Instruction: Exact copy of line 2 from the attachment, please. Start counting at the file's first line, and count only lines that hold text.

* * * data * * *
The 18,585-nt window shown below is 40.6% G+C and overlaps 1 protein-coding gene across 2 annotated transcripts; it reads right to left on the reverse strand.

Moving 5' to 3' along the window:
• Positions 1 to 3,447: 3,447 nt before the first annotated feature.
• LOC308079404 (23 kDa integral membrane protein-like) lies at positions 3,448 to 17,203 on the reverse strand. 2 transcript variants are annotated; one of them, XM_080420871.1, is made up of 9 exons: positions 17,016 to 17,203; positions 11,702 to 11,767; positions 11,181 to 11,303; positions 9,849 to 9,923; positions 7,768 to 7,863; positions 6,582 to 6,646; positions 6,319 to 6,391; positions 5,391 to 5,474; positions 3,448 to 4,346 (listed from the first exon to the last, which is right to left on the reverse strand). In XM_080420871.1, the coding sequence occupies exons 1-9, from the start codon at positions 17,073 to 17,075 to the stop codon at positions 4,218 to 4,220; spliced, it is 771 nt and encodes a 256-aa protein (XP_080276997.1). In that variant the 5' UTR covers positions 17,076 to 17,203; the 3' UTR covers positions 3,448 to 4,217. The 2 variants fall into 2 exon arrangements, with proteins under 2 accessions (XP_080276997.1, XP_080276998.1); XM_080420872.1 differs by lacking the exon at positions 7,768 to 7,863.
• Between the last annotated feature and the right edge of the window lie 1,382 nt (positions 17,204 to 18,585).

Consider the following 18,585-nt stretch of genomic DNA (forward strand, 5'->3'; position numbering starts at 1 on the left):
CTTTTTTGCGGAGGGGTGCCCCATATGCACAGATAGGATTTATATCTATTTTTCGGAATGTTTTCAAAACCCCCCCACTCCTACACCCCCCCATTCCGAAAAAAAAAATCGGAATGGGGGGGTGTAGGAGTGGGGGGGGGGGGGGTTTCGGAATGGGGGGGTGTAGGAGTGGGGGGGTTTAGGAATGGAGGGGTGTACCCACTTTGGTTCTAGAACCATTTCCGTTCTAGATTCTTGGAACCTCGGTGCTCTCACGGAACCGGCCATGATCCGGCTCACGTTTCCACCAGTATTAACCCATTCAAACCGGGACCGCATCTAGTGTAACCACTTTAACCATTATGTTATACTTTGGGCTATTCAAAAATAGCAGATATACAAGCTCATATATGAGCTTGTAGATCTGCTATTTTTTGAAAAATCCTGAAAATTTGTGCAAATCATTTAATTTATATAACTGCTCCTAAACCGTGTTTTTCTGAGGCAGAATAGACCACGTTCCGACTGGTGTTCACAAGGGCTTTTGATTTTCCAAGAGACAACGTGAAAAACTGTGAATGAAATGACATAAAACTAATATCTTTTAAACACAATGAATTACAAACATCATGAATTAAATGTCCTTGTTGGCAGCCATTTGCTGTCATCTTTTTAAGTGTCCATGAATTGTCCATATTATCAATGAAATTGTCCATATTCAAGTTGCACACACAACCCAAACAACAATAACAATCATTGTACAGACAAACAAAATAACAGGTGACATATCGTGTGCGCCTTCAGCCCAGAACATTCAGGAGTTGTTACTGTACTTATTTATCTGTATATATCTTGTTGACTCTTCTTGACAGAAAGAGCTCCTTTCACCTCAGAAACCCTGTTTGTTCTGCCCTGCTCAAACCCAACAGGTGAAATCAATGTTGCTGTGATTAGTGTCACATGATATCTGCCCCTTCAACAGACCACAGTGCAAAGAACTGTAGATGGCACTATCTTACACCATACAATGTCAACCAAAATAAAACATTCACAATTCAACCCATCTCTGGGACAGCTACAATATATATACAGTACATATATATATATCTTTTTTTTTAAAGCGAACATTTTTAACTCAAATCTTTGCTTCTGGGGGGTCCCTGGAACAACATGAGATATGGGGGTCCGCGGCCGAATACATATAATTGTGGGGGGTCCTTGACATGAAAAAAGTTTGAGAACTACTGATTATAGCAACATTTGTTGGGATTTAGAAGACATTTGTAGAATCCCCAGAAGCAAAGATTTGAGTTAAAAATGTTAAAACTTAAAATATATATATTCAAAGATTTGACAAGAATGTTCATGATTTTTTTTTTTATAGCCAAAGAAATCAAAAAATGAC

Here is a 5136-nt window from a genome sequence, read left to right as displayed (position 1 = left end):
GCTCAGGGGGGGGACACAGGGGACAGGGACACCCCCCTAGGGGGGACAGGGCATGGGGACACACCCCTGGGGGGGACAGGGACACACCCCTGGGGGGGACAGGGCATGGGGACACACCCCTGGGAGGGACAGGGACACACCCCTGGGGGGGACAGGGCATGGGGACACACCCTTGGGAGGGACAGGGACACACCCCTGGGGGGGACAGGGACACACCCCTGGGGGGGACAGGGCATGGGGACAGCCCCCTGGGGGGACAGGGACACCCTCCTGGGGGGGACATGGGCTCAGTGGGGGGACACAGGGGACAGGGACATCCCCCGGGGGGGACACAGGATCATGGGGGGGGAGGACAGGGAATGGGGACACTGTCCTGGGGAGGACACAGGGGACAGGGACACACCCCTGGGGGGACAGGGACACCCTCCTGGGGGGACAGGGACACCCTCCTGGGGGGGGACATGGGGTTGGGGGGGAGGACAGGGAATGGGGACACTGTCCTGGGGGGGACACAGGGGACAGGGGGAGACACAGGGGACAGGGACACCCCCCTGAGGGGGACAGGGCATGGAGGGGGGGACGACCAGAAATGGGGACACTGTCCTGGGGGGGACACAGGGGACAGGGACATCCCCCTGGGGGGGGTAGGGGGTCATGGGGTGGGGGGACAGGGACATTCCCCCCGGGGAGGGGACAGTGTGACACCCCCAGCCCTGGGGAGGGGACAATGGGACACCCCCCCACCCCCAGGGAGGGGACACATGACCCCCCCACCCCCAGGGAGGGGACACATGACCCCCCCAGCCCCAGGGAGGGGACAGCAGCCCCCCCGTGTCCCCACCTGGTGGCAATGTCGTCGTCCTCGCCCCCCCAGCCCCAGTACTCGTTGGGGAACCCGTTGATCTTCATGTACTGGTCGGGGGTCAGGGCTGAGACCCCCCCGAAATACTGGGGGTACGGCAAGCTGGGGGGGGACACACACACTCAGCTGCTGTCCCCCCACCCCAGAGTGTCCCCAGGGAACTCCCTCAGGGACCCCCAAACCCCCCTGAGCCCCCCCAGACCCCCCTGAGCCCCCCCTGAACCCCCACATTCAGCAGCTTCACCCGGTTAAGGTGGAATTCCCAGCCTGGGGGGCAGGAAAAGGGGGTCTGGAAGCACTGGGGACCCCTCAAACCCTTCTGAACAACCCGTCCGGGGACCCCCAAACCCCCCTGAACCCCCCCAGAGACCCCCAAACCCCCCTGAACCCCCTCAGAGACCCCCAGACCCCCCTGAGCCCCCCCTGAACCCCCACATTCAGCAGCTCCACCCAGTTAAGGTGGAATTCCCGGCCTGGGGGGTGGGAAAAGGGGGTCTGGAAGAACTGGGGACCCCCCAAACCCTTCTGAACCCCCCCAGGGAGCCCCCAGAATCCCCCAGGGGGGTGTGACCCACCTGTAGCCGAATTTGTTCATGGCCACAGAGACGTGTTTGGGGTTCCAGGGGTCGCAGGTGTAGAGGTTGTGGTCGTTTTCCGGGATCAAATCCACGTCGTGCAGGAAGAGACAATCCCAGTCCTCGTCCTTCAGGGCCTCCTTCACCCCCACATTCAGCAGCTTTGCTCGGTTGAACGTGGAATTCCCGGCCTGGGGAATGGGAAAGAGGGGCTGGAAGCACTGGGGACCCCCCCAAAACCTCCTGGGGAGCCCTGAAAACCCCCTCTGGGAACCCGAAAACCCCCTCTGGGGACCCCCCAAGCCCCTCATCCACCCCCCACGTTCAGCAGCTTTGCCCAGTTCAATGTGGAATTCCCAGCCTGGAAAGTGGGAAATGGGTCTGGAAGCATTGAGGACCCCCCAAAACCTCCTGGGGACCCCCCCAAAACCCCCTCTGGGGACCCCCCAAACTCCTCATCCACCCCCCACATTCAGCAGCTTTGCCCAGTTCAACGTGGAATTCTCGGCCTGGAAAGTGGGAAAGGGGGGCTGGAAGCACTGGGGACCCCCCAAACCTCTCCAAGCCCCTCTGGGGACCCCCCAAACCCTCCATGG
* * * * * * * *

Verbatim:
Moving 5' to 3' along the window: